Dogs and cats at the Fayetteville Animal Protection Society are enjoying renovations completed by nearly 50 volunteers with the Our Family for Families First Foundation, the charitable affiliate of Picerne Military Housing.
“You have no idea of what you’ve done and how it has impacted us,” said Cassie Peterson, director of the Fayetteville Animal Protection Society. “We want people to feel this is a happy place – not a sad place; not a prison and now it does look like a happy place.”
The Fayetteville Animal Protection Society is a no kill facility that places about 25 dogs and cats in adoptive homes each month and houses 60 or more animals at any given time.
The facility frequently helps find homes for pets that military Families have been unable to keep due to deployments or military orders.
Each year, the Our Family for Families First Foundation, which was founded by Picerne Military Housing president John Picerne, adopts a local, non-profit organization and allocates up to $5,000 to complete a service project.
The funds are used to purchase construction or repair supplies. Picerne employees then volunteer their labor and manpower to complete the service project.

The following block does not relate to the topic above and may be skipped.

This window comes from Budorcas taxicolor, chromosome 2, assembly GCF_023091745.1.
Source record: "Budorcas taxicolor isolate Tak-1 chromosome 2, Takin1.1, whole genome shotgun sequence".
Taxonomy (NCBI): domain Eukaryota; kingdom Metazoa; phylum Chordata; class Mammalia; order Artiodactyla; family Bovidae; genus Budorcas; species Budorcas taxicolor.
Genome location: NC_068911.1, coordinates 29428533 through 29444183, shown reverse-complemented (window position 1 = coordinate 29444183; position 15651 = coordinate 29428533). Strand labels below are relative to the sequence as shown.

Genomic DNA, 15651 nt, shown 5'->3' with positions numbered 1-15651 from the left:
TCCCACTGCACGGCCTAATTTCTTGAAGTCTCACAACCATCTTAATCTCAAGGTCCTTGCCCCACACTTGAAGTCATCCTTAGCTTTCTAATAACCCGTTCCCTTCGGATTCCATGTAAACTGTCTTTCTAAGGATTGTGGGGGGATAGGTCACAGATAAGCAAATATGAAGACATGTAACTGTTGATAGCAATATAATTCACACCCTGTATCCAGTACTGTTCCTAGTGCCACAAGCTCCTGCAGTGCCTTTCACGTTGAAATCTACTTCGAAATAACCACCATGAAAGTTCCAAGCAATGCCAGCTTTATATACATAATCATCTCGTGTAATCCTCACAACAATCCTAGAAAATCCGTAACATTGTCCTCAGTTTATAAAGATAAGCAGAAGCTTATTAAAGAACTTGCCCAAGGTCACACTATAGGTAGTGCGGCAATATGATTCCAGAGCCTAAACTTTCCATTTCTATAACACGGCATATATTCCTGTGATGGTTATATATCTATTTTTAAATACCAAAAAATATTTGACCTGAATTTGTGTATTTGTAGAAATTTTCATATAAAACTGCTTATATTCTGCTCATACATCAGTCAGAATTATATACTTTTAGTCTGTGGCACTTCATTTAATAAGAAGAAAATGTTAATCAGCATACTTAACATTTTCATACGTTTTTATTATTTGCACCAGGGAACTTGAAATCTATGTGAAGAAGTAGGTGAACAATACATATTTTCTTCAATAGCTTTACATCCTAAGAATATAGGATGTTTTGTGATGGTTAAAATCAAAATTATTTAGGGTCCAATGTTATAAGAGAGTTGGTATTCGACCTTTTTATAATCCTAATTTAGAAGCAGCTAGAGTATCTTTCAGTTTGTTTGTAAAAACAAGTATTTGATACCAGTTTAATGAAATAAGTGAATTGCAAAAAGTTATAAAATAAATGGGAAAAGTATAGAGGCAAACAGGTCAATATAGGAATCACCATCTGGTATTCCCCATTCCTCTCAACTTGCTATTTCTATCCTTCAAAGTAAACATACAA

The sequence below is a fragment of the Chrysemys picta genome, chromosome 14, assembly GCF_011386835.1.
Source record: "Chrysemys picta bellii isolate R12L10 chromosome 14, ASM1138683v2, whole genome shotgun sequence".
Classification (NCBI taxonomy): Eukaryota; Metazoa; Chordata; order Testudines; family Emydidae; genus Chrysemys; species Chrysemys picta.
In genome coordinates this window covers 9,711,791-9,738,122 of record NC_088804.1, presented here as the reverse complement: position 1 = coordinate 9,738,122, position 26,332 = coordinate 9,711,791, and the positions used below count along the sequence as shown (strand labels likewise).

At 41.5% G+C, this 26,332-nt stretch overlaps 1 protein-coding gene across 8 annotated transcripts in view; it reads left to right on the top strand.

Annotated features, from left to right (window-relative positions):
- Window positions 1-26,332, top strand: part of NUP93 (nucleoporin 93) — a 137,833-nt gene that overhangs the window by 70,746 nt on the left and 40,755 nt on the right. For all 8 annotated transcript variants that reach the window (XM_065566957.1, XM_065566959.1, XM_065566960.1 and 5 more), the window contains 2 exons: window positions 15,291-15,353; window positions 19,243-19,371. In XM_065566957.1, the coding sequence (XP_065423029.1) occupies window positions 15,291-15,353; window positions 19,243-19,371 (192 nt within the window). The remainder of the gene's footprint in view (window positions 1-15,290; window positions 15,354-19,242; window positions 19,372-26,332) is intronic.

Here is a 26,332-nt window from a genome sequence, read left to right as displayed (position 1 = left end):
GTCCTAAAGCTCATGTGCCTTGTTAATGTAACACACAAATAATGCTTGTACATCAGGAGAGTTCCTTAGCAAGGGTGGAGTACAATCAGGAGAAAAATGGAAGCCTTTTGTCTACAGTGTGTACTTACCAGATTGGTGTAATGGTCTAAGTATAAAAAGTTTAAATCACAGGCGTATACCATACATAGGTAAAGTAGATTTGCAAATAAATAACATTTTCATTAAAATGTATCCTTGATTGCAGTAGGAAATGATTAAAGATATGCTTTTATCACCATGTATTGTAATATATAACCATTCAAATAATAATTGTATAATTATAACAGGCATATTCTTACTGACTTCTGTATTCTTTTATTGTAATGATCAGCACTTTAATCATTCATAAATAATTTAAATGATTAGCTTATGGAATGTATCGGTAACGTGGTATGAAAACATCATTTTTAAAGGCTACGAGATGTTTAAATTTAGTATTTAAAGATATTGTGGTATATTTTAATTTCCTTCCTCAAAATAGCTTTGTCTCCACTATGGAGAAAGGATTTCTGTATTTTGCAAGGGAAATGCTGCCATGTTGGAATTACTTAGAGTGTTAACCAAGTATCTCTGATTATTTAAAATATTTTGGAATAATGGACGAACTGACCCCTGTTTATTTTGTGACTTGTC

For the dogs, the volunteers created an off-lead area, a place away from the kennel where dogs can run and play. This new space also provides a place where an adopter can spend some quiet time getting to know their prospective pet. This project required clearing of brush, yard debris, and installing a fence.
For the cats, the group built a new room and an outdoor screened area. By expanding the feline facility, the shelter is now able to house double the number of cats.
Other completed projects included expanding the parking area, pressure washing and painting the building exterior and landscaping a pet memory garden.
Michael Sarisky, neighborhood manager for Picerne, served as the service project chairman. Picerne Military Housing is Fort Bragg’s housing partner and is responsible for building, renovating and maintaining 6,500 on-post homes.
“Originally, we were only planning to build a divider wall in the cat room and construct an outdoor area for the cats to enjoy,” said Sarisky. “But when we visited, we saw that there were so many other ways we could help.”
Janice Melton, board president for FAPS, noted that the staff’s morale had increased since the project began. “The board is so happy with all that has been done,” Melton said. “And it’s so much more inviting to the public.”
Volunteers worked more than 300 hours to expand and renovate the interior and exterior areas for visitors, pets, staff and volunteers.
For more information about the Fayetteville Animal Protection Society or to adopt an animal, visit www.fapspet.org.